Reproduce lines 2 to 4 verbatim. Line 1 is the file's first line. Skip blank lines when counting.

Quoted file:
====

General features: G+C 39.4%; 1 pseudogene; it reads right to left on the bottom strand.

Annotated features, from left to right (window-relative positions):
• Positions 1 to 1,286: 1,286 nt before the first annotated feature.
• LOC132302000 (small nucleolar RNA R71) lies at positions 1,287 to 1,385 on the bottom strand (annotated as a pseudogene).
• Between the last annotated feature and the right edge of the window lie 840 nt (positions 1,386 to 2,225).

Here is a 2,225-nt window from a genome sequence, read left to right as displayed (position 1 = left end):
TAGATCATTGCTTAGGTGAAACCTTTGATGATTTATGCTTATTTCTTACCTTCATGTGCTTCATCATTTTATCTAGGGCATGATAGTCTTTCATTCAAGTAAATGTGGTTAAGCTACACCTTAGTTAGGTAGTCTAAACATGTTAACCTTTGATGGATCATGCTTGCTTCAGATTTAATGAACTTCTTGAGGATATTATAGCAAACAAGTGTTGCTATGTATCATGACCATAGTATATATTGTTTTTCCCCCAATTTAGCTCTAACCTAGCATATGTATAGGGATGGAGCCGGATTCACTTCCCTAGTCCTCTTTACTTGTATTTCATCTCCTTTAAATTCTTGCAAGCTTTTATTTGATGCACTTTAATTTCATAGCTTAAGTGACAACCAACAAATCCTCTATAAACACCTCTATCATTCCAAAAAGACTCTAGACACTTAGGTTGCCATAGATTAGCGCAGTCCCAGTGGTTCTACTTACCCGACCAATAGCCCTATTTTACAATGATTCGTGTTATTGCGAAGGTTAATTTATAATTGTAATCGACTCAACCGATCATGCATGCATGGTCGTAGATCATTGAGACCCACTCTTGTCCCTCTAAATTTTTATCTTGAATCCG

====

Annotated features, from left to right (window-relative positions):
• Positions 1 to 1,286: 1,286 nt before the first annotated feature.
• LOC132302000 (small nucleolar RNA R71) lies at positions 1,287 to 1,385 on the bottom strand (annotated as a pseudogene).